As the title suggests, Eckland sees eight values that the scientific community and the faith community have in common: curiosity, doubt, humility, creativity, healing, awe, shalom, and gratitude. The author walks us through each of these values, step by step, and show us that each one is a positive quality that both communities share. And her belief is that since these are positive qualities that both communities share, then they are common grounds where both communities are able to come together. In other words, these values are a common door that can enable the scientist is welcomed in the house of faith, and where faith is enabled to enter the scientific arena.

What I Liked

This book brought up a number of subjects related to science that I had never thought about but should have because those topics impact members of the church. As someone with three children, I really don’t think of infertility much. But I should. Just because it isn’t a personal issue doesn’t mean I shouldn’t think about it it. I know of people, even within my church, who are unable to have children. But I never seriously considered the amount of suffering they may experience every single day. Even when they come to church, the place to find hope and healing, they’re reminded of their suffering as they see children running through the halls. Remembering them, and their plight, will help us become a better church.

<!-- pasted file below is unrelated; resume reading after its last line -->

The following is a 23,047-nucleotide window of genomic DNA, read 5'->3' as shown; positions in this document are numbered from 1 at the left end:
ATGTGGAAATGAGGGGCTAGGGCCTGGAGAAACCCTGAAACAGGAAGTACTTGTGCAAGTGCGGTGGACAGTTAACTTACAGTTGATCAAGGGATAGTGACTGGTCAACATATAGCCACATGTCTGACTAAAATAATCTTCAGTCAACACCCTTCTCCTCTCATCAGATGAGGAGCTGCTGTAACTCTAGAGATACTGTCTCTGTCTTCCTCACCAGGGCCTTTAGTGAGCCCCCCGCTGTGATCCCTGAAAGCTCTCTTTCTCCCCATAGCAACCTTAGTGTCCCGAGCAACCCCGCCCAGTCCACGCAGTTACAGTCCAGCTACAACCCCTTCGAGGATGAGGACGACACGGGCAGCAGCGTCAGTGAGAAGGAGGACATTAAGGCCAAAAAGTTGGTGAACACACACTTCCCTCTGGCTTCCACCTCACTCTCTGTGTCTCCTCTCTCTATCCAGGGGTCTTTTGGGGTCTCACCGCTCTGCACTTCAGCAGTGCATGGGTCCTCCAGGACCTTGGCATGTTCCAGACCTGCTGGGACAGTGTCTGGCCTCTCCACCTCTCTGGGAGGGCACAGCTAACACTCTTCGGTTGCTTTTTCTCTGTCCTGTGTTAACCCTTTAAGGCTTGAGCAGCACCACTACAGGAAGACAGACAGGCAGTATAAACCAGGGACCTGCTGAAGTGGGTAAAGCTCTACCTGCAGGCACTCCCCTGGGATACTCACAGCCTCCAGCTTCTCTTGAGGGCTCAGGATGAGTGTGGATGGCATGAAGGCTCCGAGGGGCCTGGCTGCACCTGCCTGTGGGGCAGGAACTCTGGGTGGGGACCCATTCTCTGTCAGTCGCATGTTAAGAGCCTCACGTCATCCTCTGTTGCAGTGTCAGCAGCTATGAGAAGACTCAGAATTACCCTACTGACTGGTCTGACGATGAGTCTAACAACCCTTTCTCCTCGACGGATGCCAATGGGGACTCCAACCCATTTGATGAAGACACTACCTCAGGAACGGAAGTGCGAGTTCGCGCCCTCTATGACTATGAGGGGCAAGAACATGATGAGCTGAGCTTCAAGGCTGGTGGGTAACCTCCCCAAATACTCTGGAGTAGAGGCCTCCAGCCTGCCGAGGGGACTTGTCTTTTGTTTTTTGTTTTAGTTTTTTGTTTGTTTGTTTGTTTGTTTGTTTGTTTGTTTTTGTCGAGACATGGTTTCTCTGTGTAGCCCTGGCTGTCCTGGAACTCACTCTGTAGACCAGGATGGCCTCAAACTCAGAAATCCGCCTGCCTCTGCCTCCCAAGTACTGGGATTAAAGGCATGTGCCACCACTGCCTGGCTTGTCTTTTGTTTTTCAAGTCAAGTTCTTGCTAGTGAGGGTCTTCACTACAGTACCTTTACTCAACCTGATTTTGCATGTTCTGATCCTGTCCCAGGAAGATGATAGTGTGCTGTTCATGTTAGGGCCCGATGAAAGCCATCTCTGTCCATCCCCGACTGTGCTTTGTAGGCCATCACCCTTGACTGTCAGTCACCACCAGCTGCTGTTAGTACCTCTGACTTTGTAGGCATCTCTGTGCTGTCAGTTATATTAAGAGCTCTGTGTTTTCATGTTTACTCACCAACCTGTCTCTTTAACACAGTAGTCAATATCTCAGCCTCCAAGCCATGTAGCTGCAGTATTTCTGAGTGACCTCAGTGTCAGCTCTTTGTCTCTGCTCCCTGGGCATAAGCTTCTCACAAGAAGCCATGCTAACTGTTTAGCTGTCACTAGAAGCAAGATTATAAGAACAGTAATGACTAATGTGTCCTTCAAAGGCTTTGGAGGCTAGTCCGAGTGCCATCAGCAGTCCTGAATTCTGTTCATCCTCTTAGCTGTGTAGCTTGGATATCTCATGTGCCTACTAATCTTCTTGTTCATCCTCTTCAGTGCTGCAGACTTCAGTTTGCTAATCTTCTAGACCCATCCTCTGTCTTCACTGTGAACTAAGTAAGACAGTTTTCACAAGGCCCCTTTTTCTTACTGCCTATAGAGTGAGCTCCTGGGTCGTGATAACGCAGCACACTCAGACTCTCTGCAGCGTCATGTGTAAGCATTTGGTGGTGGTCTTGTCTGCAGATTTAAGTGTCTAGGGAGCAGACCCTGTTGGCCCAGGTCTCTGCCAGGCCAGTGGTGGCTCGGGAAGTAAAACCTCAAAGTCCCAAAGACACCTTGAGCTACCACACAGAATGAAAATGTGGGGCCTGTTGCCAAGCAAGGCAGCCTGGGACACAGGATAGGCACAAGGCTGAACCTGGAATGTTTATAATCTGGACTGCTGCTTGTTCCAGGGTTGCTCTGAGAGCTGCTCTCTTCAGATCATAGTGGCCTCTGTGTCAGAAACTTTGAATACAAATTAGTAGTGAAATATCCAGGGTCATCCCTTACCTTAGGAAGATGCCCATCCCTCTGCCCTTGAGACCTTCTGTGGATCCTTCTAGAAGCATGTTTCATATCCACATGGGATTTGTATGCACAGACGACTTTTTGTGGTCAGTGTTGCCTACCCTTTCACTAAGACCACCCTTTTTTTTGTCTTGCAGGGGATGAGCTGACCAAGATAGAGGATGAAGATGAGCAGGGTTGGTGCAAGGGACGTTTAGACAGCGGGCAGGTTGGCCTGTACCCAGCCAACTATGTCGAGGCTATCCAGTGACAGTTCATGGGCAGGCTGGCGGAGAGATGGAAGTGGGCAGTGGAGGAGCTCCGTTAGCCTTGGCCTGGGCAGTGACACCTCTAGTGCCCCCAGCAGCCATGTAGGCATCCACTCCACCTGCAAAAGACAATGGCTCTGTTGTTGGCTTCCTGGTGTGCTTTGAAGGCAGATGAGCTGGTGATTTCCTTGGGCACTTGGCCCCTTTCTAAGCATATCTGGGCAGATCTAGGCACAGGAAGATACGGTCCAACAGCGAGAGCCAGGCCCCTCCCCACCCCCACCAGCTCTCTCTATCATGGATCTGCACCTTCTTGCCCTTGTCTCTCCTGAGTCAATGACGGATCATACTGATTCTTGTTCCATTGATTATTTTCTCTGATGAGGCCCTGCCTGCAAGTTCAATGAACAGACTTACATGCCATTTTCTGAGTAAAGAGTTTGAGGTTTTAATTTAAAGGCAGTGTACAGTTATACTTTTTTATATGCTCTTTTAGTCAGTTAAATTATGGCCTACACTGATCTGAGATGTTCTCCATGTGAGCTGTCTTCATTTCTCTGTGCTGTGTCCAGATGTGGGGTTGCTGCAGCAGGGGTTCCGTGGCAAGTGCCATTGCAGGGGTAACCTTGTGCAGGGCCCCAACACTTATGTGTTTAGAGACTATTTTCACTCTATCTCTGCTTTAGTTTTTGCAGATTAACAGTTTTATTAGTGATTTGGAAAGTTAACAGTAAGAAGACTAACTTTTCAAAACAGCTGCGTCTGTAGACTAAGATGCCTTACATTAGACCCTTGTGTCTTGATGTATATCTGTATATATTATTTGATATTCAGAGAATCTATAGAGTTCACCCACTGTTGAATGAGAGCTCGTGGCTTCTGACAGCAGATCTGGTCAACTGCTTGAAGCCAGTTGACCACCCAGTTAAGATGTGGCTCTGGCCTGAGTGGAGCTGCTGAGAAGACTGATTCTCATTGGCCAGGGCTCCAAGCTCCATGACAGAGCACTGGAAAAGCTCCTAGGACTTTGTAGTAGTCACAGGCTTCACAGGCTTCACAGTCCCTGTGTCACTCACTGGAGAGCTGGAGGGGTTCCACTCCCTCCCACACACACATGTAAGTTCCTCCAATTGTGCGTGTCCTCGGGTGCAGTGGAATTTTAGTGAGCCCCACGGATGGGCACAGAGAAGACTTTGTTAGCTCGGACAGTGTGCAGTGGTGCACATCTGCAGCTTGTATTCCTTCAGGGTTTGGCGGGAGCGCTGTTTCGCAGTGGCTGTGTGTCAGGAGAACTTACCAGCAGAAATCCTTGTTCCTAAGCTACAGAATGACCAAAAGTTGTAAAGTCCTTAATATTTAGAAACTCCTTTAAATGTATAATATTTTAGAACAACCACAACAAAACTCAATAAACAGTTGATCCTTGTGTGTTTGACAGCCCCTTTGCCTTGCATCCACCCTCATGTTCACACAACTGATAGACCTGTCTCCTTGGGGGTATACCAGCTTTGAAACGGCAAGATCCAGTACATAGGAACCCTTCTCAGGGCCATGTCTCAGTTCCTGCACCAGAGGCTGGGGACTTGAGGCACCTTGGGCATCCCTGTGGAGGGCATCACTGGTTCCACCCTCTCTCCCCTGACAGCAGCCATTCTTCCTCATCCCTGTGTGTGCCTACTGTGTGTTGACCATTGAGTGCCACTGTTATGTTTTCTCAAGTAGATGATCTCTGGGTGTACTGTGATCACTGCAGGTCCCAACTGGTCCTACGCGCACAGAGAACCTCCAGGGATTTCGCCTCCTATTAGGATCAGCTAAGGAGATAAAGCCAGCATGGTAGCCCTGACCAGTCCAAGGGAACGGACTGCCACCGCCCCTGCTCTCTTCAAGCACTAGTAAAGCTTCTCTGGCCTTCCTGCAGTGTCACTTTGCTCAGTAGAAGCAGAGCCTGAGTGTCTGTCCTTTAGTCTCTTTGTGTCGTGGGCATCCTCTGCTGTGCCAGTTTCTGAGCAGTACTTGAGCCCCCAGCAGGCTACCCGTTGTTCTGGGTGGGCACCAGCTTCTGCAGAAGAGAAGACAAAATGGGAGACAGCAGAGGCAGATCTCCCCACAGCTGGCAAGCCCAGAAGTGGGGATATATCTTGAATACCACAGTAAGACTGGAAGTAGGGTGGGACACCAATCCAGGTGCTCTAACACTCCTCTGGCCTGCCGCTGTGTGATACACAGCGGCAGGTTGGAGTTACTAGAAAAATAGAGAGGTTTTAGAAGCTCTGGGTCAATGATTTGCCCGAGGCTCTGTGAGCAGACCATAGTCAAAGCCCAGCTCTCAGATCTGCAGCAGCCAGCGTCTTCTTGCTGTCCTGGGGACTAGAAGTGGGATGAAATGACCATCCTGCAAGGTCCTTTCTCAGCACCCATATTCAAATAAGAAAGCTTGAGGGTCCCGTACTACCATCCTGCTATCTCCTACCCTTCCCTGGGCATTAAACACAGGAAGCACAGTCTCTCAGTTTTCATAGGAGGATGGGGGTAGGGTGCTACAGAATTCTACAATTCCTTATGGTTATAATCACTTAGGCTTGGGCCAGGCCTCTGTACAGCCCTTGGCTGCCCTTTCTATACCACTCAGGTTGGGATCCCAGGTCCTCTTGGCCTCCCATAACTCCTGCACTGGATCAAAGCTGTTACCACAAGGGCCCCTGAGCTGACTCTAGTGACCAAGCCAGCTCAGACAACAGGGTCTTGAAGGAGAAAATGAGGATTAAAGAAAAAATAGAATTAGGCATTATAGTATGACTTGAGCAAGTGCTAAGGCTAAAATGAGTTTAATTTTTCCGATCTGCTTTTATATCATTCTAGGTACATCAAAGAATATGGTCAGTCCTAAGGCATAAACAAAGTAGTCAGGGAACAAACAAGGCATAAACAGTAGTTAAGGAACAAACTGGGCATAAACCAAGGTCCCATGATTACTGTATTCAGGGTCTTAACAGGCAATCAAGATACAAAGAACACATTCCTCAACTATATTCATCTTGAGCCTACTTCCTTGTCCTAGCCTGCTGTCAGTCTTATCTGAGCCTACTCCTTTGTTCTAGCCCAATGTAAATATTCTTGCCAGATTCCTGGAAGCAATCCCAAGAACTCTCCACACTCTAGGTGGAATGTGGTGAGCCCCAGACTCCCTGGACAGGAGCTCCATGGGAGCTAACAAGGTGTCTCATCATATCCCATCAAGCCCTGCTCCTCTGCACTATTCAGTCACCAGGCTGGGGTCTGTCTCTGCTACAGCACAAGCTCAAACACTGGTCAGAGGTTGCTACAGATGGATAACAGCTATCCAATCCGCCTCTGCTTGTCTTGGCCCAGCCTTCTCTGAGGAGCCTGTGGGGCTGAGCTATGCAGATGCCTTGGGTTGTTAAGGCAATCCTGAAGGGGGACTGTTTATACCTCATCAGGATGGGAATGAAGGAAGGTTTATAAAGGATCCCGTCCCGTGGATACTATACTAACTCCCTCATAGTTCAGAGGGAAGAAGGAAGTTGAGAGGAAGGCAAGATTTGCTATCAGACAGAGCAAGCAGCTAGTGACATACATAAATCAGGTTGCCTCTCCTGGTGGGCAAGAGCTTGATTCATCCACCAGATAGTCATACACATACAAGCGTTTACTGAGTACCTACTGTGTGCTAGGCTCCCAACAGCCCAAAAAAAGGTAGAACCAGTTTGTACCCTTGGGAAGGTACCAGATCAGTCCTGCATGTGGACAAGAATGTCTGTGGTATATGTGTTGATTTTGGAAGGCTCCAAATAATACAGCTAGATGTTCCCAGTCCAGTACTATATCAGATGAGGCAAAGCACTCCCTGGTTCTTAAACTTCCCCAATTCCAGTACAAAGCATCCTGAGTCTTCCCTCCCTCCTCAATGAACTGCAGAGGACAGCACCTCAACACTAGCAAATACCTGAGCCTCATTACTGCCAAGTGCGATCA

What I Didn’t Like

Despite everything I liked about this book, it did seem a little one-sided on some issues. In the author’s defense, she was talking about some pretty controversial topics, and as much as even a scientist can try, it’s just not possible to be neutral and objective on everything. Everyone has a worldview, and I can’t expect someone to somehow abandon their worldview when they write a book. I wouldn’t go so far to say that she was writing propaganda because she wasn’t dogmatically or arrogantly defending her views. I’ll mention two topics in particular: evolution and climate change.

Eckland devotes an entire chapter to evolution and tilts the conversation in favor of it.

My survey of academic scientists…found that 92% believe that humans evolved…Yet when I asked scientists who work outside elite universities…evolution with no involvement from God or higher power was the least popular.